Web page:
With just six weeks to go before primary schools break for the summer, parents everywhere are faced with the usual dilemma: What to do with kids for what will hopefully turn out to be a long, hot eight weeks.
Whether you work outside the home or not, it’s a long time to cater for them, especially if they’re bored and frustrated so one of the most tried and tested outlets is the summer camp.
So, this week, I’m looking at what’s available, how much they cost and is there anything different out there this year. Camps are expensive and one thing’s for sure – you’ll need to get your skates on because, irrespective of cost, they fill up fast and you don’t want to miss out.
When mine were small, it was either sports-led or arts and crafts, but these days there are tons of offerings to suit every kind of child (see table for something different).
For the traditionalists the activity ones are always good – they tire children out and they get to do lots of things they may not do in school.
In Dublin, the Let’s Go camps have always been popular (www.letsgo.ie) with 14 venues across the city. They cover the usual range of activities such as football and team sports but also assault courses, zorbee balls (no, me neither, but they’ll love it!) and human table football.
For the water babies, try surfing at any one of the many centres, like Skerries for example, where kids can learn the basics, with all equipment provided for €95 per week (www.outdoordublin.com).
Those who just don’t like sports may prefer something more cerebral. There’s been a huge upsurge in camps aimed at science and technology. Apart from the wonderful Coder Dojo, there’s Whizz Kids in UCD and DCU which includes web design and programming for 8+ year olds while DCU’s CTYI Summer Scholars programme offers bright kids options in app design, medicine, engineering and psychology on a day or residential basis.
Children with special needs are also being catered for although, of course, many enjoy fully the regular camps on offer. Well Being for Dyspraxia has play therapy camps on crafts, puppetry and games at www.sugru.ie for €150 in July (or €130 if you book before May 22).
Some places you can go to find out about local camps include your library, community centre or school. Good websites are www.fundays.ie, www.whatsonin.ie and www.rollercoaster.ie.
Here are the things you should ask before committing your money (and child) to a summer camp:
l How long will it run in terms of days/hours?
l What do you need to supply? Usually it’s a packed lunch, change of clothes/shoes and some sun cream. What’s provided by the camp?
l Does the child receive anything for taking part? A gift, certificate or some other reward?
l Ensure the camp is fully insured. Don’t assume the venue (e.g. a school) is covered under its own insurance.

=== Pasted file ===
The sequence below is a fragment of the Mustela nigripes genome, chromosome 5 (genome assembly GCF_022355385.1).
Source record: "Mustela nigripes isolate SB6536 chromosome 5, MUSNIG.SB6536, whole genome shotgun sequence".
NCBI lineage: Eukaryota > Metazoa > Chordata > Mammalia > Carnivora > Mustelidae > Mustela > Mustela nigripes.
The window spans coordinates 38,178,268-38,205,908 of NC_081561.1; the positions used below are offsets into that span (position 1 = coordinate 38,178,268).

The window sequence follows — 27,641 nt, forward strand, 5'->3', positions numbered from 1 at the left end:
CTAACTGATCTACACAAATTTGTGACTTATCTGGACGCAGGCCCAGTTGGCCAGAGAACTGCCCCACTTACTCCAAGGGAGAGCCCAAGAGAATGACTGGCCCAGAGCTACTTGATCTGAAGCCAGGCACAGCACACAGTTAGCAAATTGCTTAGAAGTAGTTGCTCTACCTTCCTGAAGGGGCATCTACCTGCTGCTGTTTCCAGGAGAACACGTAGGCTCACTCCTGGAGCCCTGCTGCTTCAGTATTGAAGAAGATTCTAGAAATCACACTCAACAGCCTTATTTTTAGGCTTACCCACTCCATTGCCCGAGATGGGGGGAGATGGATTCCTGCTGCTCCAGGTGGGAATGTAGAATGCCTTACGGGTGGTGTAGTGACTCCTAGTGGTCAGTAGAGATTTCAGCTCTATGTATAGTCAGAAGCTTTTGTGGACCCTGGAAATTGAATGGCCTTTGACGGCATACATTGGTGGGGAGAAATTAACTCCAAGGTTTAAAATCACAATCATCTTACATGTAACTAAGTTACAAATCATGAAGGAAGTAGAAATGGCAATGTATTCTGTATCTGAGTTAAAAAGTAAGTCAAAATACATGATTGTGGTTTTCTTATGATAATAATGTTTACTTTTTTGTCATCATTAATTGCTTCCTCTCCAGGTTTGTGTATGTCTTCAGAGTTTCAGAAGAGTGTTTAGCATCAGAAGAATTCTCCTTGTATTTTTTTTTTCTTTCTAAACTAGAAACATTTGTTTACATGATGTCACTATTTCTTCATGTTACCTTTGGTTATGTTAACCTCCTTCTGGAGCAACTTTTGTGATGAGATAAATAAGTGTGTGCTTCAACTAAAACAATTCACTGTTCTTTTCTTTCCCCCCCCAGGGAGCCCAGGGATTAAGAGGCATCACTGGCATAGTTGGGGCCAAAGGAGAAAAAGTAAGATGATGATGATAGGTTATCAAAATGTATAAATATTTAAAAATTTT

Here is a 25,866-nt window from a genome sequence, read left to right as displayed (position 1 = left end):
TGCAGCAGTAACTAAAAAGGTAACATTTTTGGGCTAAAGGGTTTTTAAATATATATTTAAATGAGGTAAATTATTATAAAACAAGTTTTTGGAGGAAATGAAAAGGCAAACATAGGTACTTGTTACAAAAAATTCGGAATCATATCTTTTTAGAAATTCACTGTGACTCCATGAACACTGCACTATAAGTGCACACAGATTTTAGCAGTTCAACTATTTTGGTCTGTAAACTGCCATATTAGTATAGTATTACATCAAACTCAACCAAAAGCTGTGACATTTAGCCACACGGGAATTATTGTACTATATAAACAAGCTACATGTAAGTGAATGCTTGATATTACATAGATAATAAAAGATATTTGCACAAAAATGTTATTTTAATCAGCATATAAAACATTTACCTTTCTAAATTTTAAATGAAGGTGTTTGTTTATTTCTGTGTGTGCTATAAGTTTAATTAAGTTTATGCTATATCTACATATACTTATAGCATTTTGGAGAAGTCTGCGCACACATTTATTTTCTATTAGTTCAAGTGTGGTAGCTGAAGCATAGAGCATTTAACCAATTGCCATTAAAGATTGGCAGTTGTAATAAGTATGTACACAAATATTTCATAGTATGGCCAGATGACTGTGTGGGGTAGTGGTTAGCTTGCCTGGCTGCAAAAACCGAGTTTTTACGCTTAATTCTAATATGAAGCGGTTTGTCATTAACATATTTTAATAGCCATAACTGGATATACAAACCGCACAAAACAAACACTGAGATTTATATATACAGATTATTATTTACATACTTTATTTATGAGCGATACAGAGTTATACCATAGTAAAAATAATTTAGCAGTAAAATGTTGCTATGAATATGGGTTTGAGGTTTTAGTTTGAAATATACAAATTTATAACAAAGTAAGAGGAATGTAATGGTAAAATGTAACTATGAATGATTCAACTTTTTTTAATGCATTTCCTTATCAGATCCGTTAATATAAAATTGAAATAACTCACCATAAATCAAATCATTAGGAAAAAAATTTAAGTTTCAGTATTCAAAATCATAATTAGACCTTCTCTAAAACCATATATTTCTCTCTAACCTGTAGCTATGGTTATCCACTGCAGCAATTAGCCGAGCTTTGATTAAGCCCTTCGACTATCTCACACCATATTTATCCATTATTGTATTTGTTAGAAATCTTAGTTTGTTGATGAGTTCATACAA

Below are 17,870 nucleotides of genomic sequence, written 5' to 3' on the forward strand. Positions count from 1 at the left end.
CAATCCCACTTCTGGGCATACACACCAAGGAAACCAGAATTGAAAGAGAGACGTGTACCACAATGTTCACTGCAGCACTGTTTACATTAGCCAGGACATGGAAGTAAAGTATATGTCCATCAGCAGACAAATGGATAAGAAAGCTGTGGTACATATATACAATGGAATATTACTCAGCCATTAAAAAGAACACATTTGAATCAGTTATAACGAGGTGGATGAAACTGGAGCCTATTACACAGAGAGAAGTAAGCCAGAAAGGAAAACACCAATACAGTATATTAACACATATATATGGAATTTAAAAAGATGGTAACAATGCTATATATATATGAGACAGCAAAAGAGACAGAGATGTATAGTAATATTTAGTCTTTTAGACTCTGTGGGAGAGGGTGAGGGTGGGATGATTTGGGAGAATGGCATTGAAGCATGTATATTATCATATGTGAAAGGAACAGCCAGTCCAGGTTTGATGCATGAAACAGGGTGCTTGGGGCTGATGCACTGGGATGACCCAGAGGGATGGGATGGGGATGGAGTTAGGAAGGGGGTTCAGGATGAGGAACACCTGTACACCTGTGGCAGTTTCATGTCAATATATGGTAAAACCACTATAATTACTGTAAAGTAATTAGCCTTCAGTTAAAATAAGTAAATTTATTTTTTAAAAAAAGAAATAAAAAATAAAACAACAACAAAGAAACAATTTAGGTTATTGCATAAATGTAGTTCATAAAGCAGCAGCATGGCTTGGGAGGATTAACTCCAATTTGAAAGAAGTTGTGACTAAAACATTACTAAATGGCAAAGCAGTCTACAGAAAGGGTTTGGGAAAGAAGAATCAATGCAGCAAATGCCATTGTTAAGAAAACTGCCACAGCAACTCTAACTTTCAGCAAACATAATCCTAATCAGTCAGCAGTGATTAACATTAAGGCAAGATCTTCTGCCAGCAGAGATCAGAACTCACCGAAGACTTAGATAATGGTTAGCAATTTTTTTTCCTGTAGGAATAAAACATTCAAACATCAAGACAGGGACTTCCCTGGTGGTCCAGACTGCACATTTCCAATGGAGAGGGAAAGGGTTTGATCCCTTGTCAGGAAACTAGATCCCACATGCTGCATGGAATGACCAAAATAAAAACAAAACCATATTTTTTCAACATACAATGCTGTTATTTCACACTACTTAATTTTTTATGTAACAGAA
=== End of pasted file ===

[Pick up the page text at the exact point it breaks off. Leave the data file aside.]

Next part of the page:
l Are all staff garda vetted and operating under the ‘Children First’ policy?
l Ask about their policy on mobile phones – many don’t allow them to be brought to camp for security reasons.
I’m a big fan of initiatives that help get people back to work – we still have a long way to go. One of the best is Springboard: a reskilling and training initiative undertaken between Government and private and public colleges.
It provides part-time and full-time courses from Levels 6-9, so these are at the higher Fetac and Degree levels, matching industries crying out for people (IT, skilled manufacturing, financial Services and Construction), with trained or re-trained unemployed.
All courses are of less than 12 months duration for under 17 hours per week and are held on campus, online or a mix of both. This year, funding has been given for 9,000 places (up from 6,000 last year) and to qualify you need to be on Jobseeker’s Allowance and apply through your local DSP office.
Hop on to the Springboardcourses.ie website to browse what’s available. If you attend part time you get to keep all your benefits, but must be ‘available for work’ when you’re not at college.
Springboard tells me many people get work while doing the course. There is no waiting period of unemployment before you apply.
If attending a full-time course, you will move to the Back to Education & Training Allowance instead. All courses are completely free of charge.
After the hype of 3 buying out O2, customers were promised “exciting developments” by the merger – instead some got a shock when they were texted with a price increase of €5.08 per month on their pay-as-you-go SIM-only service which will now cost €25.41 – a 20pc increase.
They have reacted angrily and while the extra cash will go to improve the 4G network, it’s not quite the ‘development’ they were expecting. My advice is to download the free Kill Biller App, which analyses your phone usage and recommends plans.